I’ve just returned from a weekend the major point of which was to be away from three children for two nights. For the first time in perhaps 7 years I slept for more than 10 hours twice in a row.
Chris Dillow, usefully, quotes some new research on the subject:
Having children is negatively related to subjective well-being. Conditioning on individual characteristics shows that the effect of parenthood on well-being is positive and significant only for widowers, older and highly educated individuals…On the basis of a purely economic approach, the optimal number of children for a rational agent is zero.
Chris goes on to point out that other research finds that married couples are made happier by children. The reason for the pattern is that children are expensive. If you can afford them, then they make you happy. But I am surprised that the ‘time factor’ is not mentioned. This is the major shock for new parent – more than the crap, the toys, the dreadful TV – and the reason, perhaps, that they cannot possibly anticipate the drop in superficial life enjoyment. Not since first attending school at the age of 4 do you experience such a remorseless assault on your free time.
Having money doesn’t entirely fix the time thing, and though the nanny etc may help, the ability to have a nanny tends to go with other characteristics, like a mad desire for violin and ballet lessons, that suck time away in other ways.
The other issue that Chris misses, IMHO, is that the rationality one needs to explain the persistent need to have kids, despite the unhappiness it causes people, is evolutionary rationality. In other words, it may not suit the mother or father’s lifestyle choice to have a screaming brat, but it sure suits their genes in their remoresless quest for immortaility. Every parent knows that the parent-child relationship is the most asymmetric: we will spend a lifetime thinking of ours, and they will barely spare us a thought in 20 years. We are somehow programmed not to care.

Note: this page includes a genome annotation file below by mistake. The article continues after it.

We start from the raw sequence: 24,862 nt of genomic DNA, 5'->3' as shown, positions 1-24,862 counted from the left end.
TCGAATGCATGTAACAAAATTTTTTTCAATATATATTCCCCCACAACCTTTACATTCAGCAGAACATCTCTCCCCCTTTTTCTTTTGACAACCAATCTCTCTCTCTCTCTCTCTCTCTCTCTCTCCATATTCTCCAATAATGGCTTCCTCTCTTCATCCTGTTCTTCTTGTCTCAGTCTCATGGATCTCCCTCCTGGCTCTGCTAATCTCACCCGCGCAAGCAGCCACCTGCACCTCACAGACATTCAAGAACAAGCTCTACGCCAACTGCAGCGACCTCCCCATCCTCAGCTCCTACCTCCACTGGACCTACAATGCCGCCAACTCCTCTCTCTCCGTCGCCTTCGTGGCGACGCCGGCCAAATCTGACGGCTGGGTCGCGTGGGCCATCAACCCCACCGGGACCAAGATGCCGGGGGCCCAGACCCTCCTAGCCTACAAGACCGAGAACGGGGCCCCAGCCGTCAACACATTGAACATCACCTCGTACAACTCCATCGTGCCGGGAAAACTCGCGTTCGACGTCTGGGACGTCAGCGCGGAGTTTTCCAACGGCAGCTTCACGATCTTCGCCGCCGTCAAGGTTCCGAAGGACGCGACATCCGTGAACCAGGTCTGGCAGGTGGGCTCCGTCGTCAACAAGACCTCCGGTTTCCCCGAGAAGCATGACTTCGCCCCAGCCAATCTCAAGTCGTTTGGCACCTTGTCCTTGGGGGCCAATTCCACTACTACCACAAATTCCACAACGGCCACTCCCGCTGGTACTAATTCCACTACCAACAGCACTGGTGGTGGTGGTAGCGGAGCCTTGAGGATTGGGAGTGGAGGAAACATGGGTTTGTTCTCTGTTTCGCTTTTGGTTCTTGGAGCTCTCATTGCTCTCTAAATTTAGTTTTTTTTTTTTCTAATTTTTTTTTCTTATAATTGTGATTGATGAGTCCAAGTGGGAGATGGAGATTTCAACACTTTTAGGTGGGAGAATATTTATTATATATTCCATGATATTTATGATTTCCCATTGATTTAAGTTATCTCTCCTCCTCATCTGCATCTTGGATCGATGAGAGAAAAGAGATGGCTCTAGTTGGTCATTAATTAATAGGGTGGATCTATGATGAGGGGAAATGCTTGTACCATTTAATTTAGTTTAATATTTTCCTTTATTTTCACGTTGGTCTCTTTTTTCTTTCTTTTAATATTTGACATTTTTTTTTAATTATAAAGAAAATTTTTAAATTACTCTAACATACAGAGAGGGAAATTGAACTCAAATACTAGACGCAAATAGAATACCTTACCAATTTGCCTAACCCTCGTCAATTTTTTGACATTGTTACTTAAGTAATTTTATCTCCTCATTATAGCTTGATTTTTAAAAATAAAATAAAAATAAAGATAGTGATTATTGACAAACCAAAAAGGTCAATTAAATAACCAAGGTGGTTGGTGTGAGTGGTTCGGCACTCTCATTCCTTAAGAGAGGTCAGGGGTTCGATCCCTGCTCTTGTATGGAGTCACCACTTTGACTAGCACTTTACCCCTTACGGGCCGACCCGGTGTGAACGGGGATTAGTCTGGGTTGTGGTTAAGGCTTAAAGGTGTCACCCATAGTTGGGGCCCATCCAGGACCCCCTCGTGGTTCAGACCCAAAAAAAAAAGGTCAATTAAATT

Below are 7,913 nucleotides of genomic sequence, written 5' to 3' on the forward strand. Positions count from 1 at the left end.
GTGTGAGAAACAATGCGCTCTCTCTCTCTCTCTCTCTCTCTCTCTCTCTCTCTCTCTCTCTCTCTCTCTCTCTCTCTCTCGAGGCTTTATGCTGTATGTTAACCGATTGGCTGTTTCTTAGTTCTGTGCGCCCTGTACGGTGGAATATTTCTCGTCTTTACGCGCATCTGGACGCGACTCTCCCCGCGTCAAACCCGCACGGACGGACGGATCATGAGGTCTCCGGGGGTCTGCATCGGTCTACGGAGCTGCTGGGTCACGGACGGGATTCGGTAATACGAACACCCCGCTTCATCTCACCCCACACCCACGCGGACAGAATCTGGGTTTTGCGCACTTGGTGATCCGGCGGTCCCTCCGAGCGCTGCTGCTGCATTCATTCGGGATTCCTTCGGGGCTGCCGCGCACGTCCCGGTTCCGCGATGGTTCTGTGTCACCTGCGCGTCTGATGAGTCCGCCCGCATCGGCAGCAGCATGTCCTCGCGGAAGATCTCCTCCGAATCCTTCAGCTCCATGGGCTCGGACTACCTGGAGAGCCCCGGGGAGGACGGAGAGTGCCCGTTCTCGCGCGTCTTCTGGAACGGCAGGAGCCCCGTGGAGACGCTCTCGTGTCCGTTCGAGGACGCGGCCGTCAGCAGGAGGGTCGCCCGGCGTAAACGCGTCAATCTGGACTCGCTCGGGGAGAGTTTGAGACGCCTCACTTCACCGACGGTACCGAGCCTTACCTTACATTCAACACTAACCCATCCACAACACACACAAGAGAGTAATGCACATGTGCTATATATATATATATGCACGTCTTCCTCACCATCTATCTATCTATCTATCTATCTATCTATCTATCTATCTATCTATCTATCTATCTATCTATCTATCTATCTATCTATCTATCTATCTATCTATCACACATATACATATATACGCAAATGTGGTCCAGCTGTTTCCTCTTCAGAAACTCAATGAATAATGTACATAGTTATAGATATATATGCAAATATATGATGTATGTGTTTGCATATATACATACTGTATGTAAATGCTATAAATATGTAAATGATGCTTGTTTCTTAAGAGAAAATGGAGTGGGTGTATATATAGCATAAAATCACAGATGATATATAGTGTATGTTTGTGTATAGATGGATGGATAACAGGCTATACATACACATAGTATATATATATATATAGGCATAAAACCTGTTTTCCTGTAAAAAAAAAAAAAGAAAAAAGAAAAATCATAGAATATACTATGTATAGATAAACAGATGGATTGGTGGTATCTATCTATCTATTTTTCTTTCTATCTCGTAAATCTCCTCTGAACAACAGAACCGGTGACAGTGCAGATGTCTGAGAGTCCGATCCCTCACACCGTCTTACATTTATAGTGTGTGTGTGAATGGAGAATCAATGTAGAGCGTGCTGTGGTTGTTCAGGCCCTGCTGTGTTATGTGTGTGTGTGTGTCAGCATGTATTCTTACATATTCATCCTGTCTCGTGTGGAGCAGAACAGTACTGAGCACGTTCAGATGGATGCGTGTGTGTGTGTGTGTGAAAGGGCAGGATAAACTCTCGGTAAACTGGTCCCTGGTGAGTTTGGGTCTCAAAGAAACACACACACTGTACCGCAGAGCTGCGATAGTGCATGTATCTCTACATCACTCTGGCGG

Finally, this last point morphs into something more sentimental. Subjective wellbeing is no longer the measure of all things when you become a parent. Your ‘self’ is enlarged. Your children’s happiness doesn’t matter just because it makes you happy: it matters, full stop. You identify with them, so that your own self is no longer the repository of the answer. The question is not logically the same as asking whether having an iPod or 50 extra TV channels makes you happier: one of the options changes the subject of the question itself. The question to ask is: does becoming a parent increase the wellbeing of you and your kids as they come to exist? And the answer is always yes.